The play largely consists of a single conversation between an old man, Mr. Lamb, and a boy, Derry, who had previously never met but who eventually find a sense of connection and companionship with each other. A large part of the poignancy of this brief connection (brief because Mr. Lamb presumably dies before their relationship can grow further) is the fact that both characters live in a society that makes them feel alienated and alone. Because of their respective physical disabilities, Derry and Mr. Lamb are treated differently from other people, and this leads them to lives of relative isolation, whether willingly or not. On the Face of It explores some of the ways people separate themselves from others and alienate certain people, and shows just how damaging loneliness and isolation can be.
Derry has secluded himself mostly willingly, as he hates how people treat him because of his badly burned face. When he enters the garden and first sees Mr. Lamb, he immediately makes an excuse and tries to leave, despite the old man’s welcoming words. Soon after, Derry says, “I don’t like being with people. Any people.” He assumes that others find him hideous, and he doesn’t like to “see them being afraid of [him].” It’s also implied that Derry’s mother contributes to his isolation, as she refuses to let him return to Mr. Lamb’s house and seems to purposefully keep him at home because of his disability. These isolating measures are meant to protect Derry from pain—he doesn’t want to be rejected by others, and so he avoids others altogether—but he is clearly lonely, and this leads him to bitterness and even anger.
Mr. Lamb is a more complicated figure. He lives alone in a big house, but leaves his garden gate open and welcomes visitors of all kinds. He claims that he has “hundreds” of friends, and that people come and go in his house and garden, but it’s also unclear if this is true, and he does admit that the neighborhood children mock him and call him “Lamey-Lamb.” At one point Derry says, “I don’t think anybody ever comes. You’re here all by yourself and miserable and no one would know if you were alive or dead and nobody cares.” To this Mr. Lamb says only, “You think what you please,” but he also seems to confirm Derry’s harsh assessment in his later musings to his bees, saying that none of “them” (presumably other brief visitors like Derry) ever come back. Lamb is not bitter about this, but he does seem to feel a great sadness and longing for conversation and connection. He is lonely, alienated by others, and resigned to his fate.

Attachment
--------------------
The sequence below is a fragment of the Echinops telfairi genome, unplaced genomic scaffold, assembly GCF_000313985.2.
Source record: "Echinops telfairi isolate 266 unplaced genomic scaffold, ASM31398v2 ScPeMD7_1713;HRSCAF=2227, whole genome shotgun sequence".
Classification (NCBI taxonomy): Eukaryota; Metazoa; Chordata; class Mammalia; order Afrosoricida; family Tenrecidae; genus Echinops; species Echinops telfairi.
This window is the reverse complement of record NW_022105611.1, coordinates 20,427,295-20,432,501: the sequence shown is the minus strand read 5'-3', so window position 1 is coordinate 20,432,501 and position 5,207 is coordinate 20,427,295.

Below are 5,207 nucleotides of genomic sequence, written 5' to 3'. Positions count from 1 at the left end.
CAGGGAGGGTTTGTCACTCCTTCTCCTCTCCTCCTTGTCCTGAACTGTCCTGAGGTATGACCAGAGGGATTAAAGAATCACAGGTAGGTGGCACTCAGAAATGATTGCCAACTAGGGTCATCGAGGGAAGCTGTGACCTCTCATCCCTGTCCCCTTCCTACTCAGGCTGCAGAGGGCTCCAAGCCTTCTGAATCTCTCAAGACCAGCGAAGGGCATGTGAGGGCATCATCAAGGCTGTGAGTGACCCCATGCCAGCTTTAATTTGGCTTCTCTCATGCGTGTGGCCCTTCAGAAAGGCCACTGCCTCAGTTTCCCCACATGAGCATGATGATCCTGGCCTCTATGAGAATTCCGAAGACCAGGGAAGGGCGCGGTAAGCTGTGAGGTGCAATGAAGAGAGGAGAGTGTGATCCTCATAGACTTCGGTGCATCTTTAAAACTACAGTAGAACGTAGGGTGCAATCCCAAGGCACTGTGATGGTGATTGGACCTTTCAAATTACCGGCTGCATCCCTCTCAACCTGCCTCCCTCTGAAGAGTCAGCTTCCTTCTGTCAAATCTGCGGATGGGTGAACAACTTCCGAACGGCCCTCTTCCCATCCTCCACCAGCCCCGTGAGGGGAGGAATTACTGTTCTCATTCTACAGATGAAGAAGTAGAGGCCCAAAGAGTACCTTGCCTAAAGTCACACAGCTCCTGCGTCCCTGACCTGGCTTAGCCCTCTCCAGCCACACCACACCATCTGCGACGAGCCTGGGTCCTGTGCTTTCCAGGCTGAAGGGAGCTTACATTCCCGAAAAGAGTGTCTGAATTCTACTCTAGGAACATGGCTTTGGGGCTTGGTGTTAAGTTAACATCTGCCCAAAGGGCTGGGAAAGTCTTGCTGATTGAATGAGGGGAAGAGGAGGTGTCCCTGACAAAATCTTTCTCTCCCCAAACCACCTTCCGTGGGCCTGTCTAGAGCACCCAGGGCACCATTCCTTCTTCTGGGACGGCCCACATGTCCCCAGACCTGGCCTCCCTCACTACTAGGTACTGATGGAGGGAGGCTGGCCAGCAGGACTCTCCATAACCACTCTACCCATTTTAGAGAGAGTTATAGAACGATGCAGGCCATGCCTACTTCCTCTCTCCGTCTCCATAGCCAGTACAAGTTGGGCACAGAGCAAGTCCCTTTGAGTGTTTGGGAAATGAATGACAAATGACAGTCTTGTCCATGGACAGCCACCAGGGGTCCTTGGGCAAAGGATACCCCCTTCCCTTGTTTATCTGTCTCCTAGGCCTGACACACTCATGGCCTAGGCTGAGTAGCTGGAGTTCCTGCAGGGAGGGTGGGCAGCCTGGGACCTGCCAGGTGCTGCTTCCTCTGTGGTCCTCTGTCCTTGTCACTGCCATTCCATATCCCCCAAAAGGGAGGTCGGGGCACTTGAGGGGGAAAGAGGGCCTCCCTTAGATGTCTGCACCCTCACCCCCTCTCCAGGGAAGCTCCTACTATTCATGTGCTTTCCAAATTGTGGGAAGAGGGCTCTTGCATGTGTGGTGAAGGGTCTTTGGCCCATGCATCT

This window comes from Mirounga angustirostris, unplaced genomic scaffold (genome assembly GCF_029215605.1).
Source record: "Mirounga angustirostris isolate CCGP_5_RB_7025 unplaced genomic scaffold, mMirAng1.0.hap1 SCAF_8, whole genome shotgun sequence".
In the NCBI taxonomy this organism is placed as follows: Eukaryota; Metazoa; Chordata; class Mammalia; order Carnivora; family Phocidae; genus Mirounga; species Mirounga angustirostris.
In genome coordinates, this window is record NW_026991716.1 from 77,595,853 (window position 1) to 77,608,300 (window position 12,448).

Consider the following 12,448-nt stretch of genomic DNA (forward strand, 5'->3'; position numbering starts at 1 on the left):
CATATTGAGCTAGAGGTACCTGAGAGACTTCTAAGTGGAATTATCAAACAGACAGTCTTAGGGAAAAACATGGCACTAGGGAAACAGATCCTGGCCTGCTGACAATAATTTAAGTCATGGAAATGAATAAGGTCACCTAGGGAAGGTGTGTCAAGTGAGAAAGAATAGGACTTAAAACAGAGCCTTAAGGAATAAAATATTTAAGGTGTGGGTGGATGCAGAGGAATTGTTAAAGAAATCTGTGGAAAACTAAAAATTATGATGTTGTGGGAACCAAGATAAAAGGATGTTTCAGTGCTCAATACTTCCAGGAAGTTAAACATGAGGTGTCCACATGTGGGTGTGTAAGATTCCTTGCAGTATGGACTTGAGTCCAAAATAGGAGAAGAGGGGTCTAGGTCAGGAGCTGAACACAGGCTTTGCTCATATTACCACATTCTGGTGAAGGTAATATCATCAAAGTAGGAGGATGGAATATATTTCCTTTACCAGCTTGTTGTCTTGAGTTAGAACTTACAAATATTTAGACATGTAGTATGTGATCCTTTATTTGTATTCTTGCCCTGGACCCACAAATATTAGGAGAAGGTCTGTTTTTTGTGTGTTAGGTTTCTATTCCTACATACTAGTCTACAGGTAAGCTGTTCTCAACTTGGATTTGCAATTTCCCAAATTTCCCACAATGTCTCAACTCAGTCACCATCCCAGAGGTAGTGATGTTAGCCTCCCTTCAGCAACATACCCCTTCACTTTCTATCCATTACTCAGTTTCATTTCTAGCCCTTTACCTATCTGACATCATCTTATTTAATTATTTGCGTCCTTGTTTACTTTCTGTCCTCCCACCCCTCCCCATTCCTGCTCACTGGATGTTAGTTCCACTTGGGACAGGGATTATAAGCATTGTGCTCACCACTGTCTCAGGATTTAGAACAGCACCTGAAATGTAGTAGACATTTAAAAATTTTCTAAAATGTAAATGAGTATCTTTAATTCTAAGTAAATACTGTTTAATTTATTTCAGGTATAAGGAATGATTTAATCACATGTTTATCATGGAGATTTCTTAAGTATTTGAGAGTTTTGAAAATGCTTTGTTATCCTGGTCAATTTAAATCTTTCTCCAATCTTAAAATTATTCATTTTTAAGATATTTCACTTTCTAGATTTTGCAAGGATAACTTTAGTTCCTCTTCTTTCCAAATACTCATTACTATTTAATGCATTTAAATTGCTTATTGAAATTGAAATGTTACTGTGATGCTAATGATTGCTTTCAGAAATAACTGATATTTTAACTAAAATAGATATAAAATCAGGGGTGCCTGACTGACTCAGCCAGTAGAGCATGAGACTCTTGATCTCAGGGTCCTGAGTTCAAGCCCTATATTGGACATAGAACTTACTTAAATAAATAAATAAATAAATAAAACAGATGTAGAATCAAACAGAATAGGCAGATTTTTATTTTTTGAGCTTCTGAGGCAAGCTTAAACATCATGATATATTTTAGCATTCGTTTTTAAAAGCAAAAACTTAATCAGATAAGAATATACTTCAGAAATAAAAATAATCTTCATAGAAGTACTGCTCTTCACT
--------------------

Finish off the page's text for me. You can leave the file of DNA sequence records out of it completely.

The central point about isolation comes towards the end of the play. When Mr. Lamb invites Derry to help him pick crabapples later in the day, the idea of “coming back” (since Derry has to go home first and tell his mother where he is) comes to represent human connection and breaking the cycle of isolation. Both characters are lonely, but they have found a brief bond with each other, and the question then becomes whether or not they will pursue this connection further or return to their respective states of aloneness—whether Derry will “come back” or not. Mr. Lamb makes this clear when Derry tries to insult him, and Lamb says, “That’s a good excuse. […] Good excuse not to come back. And you’ve got a burned-up face, and that’s other people’s excuse.” The point he’s making here is that people find reasons to separate themselves from others for fear of being hurt. Whether this is avoiding someone because of a physical disability they have or refusing to get closer to someone because of the way they challenge one’s beliefs, people long for connection but also isolate themselves in an attempt to avoid pain. Of course, Derry does “come back,” making the bold choice to go against his mother’s wishes and his own reclusive tendencies, but he is too late to further his connection with Mr. Lamb, and is left alone again.